And The List Goes On …

So, my “real job” is in the medical publishing industry, and because of this, I subscribe to a zillion healthcare-related newsletters to stay abreast of what’s going on in medicine … and I’ve been inundated with all of the peanut-related recall notices that flood my inbox each day.

On January 12th, the FDA, the CDC, the USDA, and public health officials began investigating an ongoing, multi-state outbreak of human salmonella infections, which suggested peanut butter as a likely source.

On January 16th, they traced the likely source of salmonella to a Georgia plant owned by Peanut Corporation of America (PCA), which manufactures peanut butter and peanut paste, a concentrated product consisting of ground, roasted peanuts.

The peanut butter sold by PCA is distributed in bulk containers ranging in size from 5 to 1,700 pounds, and the peanut paste is sold in sizes ranging from 35-pound containers to product sold by the tanker container.

Neither of these products are sold directly to consumers, but the FDA has determined that PCA distributed potentially contaminated product to more than 100 consignee firms, for use as an ingredient in hundreds of different products, such as cookies, crackers, cereal, candy, ice cream, and dog biscuits. The FDA also determined that some of the peanut butter was distributed in bulk to large institutions, such as nursing homes and hospitals.

PCA recalled all peanut butter produced on or after August 8, 2008, and all peanut paste produced on or after September 26, 2008, in Georgia plant, but recently they expanded the recall to include all peanuts and peanut products processed in the Georgia facility since January 1, 2007. The expanded recall includes all peanuts (dry and oil roasted), granulated peanuts, peanut meal, peanut butter, and peanut paste.

A full list of recall products can be found here, and the FDA has created a searchable database for these products, which can be found at here.

The lastest news from the FDA confirms that the source of the salmonella outbreak was the peanut butter and peanut paste produced at PCA’s Georgia plant, and there is no evidence to suggest that the salmonella contamination originated with any manufacturing facility other than PCA.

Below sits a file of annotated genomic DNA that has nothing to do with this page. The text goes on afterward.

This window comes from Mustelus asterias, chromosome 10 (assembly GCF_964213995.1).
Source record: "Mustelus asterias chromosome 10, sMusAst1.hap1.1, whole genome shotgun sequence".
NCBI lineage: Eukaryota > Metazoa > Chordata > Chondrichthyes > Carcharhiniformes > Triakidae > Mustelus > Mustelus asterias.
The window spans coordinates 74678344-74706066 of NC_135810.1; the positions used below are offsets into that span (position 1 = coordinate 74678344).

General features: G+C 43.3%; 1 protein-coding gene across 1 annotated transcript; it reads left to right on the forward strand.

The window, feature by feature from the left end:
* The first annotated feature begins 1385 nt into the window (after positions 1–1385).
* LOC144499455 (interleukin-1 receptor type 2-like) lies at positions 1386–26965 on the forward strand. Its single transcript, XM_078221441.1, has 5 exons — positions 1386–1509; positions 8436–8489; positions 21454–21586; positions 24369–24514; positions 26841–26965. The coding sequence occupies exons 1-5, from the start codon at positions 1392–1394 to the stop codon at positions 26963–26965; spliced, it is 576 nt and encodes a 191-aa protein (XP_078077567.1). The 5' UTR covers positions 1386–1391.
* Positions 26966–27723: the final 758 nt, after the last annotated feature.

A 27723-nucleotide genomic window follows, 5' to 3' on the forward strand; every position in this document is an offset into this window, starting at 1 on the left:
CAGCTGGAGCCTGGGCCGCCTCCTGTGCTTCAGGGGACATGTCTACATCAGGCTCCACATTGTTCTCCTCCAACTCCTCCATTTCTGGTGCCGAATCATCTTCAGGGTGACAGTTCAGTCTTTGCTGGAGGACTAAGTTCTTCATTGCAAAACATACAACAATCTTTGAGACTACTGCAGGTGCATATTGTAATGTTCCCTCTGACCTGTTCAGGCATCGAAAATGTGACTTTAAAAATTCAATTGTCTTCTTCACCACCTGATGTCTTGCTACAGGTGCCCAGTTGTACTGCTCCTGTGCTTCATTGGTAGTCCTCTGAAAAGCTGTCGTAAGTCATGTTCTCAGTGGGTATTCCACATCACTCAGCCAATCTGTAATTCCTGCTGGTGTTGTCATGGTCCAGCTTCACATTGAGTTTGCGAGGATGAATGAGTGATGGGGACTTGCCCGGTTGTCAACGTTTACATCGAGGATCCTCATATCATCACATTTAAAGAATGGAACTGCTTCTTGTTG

The Georgia plant has been shut down, but a history of unsanitary conditions and salmonella contamination has come to light (a complete list of problems observed by FDA investigators during their inspection has been issued) … and possibly the worst news of all is that the company knowingly distributed contaminated peanut butter 12 times in the past 2 years.
This article from The Washington Post that details the history of inspection at the PCS plant in Georgia is an eye-opener … and it reinforces that fact that we should all know exactly where our food comes from.

But, while I try to buy local as much as humanly possible, living in the Midwest means that I have to occasionally shop at a grocery store for some cooking and baking staples … and Heather at Simple – Green – Frugal says just what I’ve been thinking:

“There has to be a happy medium here. Most of our foods should, I think, come from local sources (because they are healthier for us and the environment that way). But I also think that we should be able to enjoy some of the foods we consider staples without worrying about mercury, salmonella, and all those other “nasties” that make their way into our food supply. What about rice, whole wheat flour, baking soda, sugar, and salt? For some of us, a few of these things might be local, but most of us can’t go 100% local without giving up baking entirely. Is it possible to find a happy medium between a local diet and nutrient-dense, environmentally responsible, but manufactured food?”

So, dear readers, is it?

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